Under the plan SNAP shoppers would receive additional benefits to purchase meat and dairy products through retail food stores, NASDA president Ed Kee tells the Sussex Countian newspaper of Delaware.
Here's the kicker: SNAP shoppers would receive an extra EBT card to cover the additional allotment, says Mr. Kee, who also serves as the First State's secretary of agriculture.
If NASDA's planned "protein supplement" comes to pass it will mark a milestone--the first time EBT technology has been extended to nutrition programs outside of SNAP and WIC.
That will truly mark the beginning of EBT's Next Generation.
For more information on where EBT is headed, attend this year's EBT The Next Generation conference Nov. 8-10 in New Orleans. For the latest agenda news or to register, click here.
Thursday, October 1, 2009
Today there are advantages to implementing electronic benefits over paper vouchers for WIC. And there is debate in the WIC community over card technologies: Offline vs. Online. Offline utilizes a smart card, a plastic card with an embedded microchip. These cards store all the information for the participant to obtain benefits and redeem at retailers with POS devices capable of reading the chip.
On the other hand, online utilizes a magnetic stripe card similar to a traditional credit or debit card. These cards access an online database where the participant’s benefits are redeemed through either the retailers existing cash register system or a dedicated terminal.
Both Online and Offline implementations are in operation today. WIC agencies have the opportunity to assess both technologies to decide which is best for their environment. Below are 7 considerations to take into account when evaluating online v. offline technology:
The use of online or offline technology within a State for WIC EBT should be a rational business decision by the State that takes into account the State’s requirements, technology direction, stakeholder input, and a cost/benefit analysis.
- FNS does not endorse or require a State to use either online or offline technology. Specifically, FNS has chosen to stay technology neutral and let states decide which technology to use. FNS’ only requirement is that once fully implemented, WIC EBT must by payable through the State’s administrative (NSA) grant (e.g., self-sustaining), and not require additional FNS funding for operations.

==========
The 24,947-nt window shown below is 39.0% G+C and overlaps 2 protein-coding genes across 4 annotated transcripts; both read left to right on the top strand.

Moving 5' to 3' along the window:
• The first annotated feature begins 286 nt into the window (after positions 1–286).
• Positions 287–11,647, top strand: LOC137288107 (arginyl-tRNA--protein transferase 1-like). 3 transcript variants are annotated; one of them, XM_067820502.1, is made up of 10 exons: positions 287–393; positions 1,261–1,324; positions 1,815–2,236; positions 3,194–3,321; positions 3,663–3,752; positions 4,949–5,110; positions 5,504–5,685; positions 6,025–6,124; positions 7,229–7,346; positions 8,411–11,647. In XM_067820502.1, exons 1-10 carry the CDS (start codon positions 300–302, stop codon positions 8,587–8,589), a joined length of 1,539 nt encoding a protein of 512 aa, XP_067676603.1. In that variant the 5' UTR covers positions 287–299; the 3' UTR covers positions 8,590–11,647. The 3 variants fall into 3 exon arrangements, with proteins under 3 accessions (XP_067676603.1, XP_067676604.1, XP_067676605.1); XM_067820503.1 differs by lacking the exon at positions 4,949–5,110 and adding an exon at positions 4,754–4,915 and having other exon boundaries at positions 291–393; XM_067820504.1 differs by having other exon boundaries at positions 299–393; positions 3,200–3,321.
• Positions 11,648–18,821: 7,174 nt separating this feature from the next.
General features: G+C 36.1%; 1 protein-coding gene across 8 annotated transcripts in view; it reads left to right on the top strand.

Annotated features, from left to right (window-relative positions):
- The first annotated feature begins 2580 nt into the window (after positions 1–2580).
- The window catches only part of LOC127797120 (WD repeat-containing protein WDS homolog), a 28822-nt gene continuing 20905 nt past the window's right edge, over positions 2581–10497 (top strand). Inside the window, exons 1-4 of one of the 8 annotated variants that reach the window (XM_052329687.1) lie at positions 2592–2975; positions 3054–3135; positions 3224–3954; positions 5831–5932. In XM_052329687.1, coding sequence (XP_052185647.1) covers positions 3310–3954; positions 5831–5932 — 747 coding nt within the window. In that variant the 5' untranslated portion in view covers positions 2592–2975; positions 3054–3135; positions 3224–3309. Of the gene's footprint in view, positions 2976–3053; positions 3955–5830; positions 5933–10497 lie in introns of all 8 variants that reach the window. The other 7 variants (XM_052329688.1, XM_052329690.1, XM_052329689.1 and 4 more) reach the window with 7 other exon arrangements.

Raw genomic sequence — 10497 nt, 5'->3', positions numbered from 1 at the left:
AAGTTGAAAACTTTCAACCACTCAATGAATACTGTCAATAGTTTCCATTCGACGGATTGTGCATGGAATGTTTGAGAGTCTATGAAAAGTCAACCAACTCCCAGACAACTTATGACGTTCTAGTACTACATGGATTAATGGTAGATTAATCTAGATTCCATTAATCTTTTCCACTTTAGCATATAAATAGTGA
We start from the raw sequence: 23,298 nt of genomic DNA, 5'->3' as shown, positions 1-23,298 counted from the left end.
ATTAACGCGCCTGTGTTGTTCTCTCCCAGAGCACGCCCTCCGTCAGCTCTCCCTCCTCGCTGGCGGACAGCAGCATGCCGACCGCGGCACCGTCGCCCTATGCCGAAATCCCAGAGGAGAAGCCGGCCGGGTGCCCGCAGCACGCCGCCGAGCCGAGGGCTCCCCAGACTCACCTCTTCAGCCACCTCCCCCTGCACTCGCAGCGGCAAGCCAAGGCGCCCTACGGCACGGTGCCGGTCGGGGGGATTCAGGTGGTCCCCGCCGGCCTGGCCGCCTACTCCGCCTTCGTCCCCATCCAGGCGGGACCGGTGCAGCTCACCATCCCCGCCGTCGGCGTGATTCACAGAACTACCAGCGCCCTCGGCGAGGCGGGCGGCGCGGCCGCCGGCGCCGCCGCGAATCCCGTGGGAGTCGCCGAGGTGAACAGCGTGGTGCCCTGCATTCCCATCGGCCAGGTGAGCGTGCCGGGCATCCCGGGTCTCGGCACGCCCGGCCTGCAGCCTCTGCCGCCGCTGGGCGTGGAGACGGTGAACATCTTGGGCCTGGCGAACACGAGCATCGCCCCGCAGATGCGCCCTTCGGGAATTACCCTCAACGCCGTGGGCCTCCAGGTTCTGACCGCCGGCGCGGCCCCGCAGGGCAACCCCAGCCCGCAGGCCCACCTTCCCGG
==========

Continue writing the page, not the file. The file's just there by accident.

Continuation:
- Michigan WIC EBT project is no longer a pilot, but is statewide; and has been shown to be cost-effective and sustainable. Consequently there are both online and offline projects that have demonstrated cost-effectiveness and sustainability.
- Standards have been developed under the auspices of Accredited Standards Committee X9 for both online and offline WIC EBT. All of the existing WIC EBT projects are following these standards.
- Interoperability, meaning that a WIC EBT card issued by one State can be used at a retailer in another State, does not exist for the WIC program. This is because States contract directly with retailers to provide WIC benefits, which is unlike the SNAP (Food Stamp) program where FNS authorizes retailers to accept SNAP benefits.
- There are substantial costs in implementing either an online or offline WIC EBT project. The Texas WIC EBT project subsidized software development to support WIC EBT for a number of the retailer front-ends, and paid per lane subsidy for smart card readers for WIC authorized retailers integrating WIC EBT into their existing front-ends. Because of the efforts of Texas WIC, the major POS manufacturers now support offline WIC EBT. The same scenario is being played out for online WIC EBT, where Michigan and Kentucky are providing the leadership and direction in supporting the building of a POS infrastructure for online transactions. Future states implementing WIC EBT will be able to leverage the work done by these pioneer states.
- However most retailers chose to utilize a third party processor (TPP) to acquire and route all of their electronic transactions (e.g., credit, debit, SNAP). There is a benefit to these retailers to utilize a TPP and only deal with one settlement and one reconciliation file. It is thought that retailers will chose to route WIC EBT transaction the same as they do SNAP transactions. But this is a business decision, not a requirement. Retailers can chose to route directly to the EBT processor and not pay any fees.
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For a further presentation of online and offline WIC EBT issues, be sure to attend Breakout Session 3: Under the Hood-a Side-by-Side Comparison of WIC EBT Programs Currently Operating, November 9, 3:45 p.m. at the EBT The Next Generation conference in New Orleans. For more information or to register, click here.